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Hydrogen-driven drones Interview with Miriam Flügger, Public Relations Department at ZAL, Center for Applied Aviation Research in Hamburg.

Hydrogen-driven drones

Drones are used for varied areas, logistics and surveillance. The used to be driven with batteries. Now a new generation of drones is being developed - driven by hydrogen.

REH: What can external companies use?

Miriam Flügger: "Use of the infrastructure depends on the degree to which companies are embedded within ZAL. Currently we have around 30 enterprises that have hired specific areas in ZAL to make long-term progress driving forward their goals. The areas are equipped and used individually. As a rule, external companies only have access to areas within the scope of projects in which they are research partners.

But the extension to the building, which is currently near completion, will offer areas suitable for external projects. This service is aimed at meeting the demand for flexible rental spaces that can be used for shorter lets. This is particularly interesting for collaborative research projects, in which internal and external partners work on various milestones either concurrently or in sequence. The Flex Space includes production halls, labs and offices with and without technical equipment."

REH: How important is hydrogen research at ZAL?

Miriam Flügger: "Hydrogen research is one of our most important fields of research. A lot of people don’t know this, but it’s been an important component of our strategy since 2009, the year ZAL was founded. Overall, ZAL is notable for the diversity of the themes it covers. Besides hydrogen, these include robotics and automation, AI and simulation, 3D printing and acoustics. Technologies that reflect current themes and tech trends in aviation. Interestingly, it’s often the case that innovations emerge from the combining of different research areas. One current research project, for example, concerns the automation of fuel cell production with the use of a smart sensor system, an AI intended to optimise manufacturing.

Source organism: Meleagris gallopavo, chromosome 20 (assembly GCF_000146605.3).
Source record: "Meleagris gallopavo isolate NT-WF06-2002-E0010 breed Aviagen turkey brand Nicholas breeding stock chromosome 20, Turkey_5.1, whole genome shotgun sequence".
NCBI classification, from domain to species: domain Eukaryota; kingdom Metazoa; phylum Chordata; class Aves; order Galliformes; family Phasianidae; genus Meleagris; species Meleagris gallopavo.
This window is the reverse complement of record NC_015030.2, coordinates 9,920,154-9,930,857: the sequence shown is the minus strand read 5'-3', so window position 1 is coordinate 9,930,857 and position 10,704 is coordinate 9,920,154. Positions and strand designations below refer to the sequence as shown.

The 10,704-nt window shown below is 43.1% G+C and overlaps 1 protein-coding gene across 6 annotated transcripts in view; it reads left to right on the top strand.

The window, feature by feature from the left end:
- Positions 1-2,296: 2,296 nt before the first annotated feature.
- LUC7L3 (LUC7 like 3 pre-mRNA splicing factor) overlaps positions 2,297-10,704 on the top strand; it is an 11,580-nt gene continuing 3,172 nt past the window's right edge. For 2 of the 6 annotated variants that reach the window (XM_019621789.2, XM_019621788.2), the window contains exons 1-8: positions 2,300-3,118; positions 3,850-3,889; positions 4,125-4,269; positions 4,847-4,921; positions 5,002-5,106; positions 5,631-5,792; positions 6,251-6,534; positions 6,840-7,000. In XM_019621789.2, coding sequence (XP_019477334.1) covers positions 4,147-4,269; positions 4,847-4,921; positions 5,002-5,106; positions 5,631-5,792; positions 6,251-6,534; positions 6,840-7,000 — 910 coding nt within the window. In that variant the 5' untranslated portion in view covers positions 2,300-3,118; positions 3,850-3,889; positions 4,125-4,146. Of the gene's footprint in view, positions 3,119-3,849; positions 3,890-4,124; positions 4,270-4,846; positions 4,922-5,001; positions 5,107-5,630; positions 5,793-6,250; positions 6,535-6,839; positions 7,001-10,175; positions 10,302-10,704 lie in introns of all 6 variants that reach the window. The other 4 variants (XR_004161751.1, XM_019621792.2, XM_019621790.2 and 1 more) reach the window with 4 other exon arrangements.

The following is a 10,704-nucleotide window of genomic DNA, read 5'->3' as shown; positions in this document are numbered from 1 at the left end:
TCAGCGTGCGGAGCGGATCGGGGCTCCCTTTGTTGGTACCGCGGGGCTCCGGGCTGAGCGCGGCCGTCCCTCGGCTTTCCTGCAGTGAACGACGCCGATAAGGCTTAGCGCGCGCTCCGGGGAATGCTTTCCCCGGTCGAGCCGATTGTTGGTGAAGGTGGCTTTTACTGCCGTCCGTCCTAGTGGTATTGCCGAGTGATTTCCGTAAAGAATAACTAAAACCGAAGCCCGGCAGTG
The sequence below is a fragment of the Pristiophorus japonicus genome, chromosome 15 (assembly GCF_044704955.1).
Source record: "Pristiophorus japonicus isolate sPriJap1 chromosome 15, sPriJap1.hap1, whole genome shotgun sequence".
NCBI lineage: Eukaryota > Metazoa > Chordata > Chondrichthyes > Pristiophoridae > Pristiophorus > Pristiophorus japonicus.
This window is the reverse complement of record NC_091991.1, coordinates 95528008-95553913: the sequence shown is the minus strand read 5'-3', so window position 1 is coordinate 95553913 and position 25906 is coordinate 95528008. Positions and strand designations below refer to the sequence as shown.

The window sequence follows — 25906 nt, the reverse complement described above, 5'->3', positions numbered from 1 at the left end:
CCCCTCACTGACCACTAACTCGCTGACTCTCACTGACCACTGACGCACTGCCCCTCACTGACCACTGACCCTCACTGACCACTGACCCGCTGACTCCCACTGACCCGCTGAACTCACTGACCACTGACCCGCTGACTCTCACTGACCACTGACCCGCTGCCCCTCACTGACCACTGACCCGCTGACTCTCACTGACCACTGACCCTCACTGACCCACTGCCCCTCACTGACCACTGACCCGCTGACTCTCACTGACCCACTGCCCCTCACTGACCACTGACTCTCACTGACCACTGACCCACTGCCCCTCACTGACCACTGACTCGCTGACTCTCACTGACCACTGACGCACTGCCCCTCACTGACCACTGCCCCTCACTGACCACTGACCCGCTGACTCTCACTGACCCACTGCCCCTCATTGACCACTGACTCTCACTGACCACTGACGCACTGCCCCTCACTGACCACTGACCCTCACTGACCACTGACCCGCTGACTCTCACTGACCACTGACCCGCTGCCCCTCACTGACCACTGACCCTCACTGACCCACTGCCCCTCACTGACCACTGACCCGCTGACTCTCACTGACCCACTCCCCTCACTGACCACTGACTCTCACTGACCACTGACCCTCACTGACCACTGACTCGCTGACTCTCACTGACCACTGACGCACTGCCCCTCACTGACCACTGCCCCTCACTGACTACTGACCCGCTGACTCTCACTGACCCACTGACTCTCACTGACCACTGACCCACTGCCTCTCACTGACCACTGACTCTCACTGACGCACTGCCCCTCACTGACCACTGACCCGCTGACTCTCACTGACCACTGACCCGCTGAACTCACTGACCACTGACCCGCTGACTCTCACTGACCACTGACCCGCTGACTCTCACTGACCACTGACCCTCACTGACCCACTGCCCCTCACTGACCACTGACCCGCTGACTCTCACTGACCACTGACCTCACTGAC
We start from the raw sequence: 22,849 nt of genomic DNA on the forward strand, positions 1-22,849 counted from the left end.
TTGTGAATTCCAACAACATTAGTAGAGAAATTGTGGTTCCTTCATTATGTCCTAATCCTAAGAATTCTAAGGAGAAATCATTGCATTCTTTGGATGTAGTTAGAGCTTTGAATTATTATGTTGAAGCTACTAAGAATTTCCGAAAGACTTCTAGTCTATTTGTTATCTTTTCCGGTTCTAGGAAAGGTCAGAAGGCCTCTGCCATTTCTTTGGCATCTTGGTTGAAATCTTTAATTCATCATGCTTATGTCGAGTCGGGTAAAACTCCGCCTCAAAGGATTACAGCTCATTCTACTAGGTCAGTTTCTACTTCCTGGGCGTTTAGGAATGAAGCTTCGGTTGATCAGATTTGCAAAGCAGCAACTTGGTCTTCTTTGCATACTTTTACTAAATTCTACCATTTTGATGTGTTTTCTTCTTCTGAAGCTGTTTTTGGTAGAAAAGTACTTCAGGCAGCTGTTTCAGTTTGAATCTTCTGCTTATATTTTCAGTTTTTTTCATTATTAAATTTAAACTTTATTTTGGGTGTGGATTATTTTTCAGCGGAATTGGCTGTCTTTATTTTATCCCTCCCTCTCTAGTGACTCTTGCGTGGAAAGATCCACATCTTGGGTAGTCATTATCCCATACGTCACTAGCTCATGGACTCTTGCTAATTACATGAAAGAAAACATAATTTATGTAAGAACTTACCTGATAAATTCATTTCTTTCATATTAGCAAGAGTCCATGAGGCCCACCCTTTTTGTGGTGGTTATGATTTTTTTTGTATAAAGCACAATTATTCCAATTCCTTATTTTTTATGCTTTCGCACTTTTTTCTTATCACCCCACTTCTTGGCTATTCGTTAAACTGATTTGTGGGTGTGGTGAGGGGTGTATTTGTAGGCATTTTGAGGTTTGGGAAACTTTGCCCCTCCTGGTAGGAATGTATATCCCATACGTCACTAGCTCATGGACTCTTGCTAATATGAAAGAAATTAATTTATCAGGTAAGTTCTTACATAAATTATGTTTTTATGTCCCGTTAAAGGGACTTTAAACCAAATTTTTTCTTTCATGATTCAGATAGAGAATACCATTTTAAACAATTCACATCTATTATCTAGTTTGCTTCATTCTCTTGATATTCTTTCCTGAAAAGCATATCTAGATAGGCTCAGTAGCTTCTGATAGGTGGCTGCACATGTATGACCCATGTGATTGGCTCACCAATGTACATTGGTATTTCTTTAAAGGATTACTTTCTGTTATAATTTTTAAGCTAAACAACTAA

The project is an excellent example of how important “out of the box” thinking is. An approach that is also reflected in our deliberations and discussions with various players in the maritime industry: engaging in cross-sector collaborative hydrogen research to create synergies. For example, CML, the Fraunhofer Center for Maritime Logistics and Services, will be moving into spaces at ZAL as part of the ITZ."

REH: What is your vision for your site and for your research projects?

Miriam Flügger: "Over the next few years, decarbonisation of aviation takes priority. But it’s important to understand here that there’s no one solution we have to develop.  Even though we talk a lot about hydrogen as a source of hope in aviation, it’s just one aspect we’re looking at. We have to consider the whole life-cycle of an aircraft. This includes production processes and use of materials as well as operation, maintenance and recycling. Hamburg has the decisive advantage that we have players from all sectors represented here. This means the big goal of sustainable aviation is driven forward from many angles here. ZAL’s role is to provide a neutral research platform that offers maximum support to the stakeholders. With that in mind, the plan is to expand ZAL in two steps.  Through the addition of a new wing we will expand our research area from 26,000 to 34,000 square metres. There are also plans for a further new building on the opposite side of the road. This means a lot of new space for researchers, test systems and networking events."

REH: For you, what’s the special thing about collaboration in ZAL?

Miriam Flügger: "This places draws life from active dialogue. The staff of the companies have a lot of opportunities to meet up and talk, whether that’s in the café, the in-house table football league, summer after-work socials or specialist events. Networking is a priority for us. It’s a precondition for good collaboration – which benefits research enormously.

REH: What does the development leap from ZALbatros to LiquiDrone look like?

Miriam Flügger: "The size is very similar, but the conversion from gaseous to liquid hydrogen means there will be significant improvements in flight performance."

REH: Which is more challenging: technology or authorisation?

Miriam Flügger: "That depends where the drones are used. For offshore wind farms, where drones are used for maintenance, the requirements are much lower than above a city with controlled airspace."

Thank you very much!

About Oliver Schenk

Profilbild zu: Oliver Schenk

I’m responsible for hydrogen marketing and therefore ensure that local projects and events are recognised in the Hamburg metropolitan area and beyond. To help this promising energy source achieve a breakthrough, I support the hydrogen economy with editorial articles, network events, video productions and much more.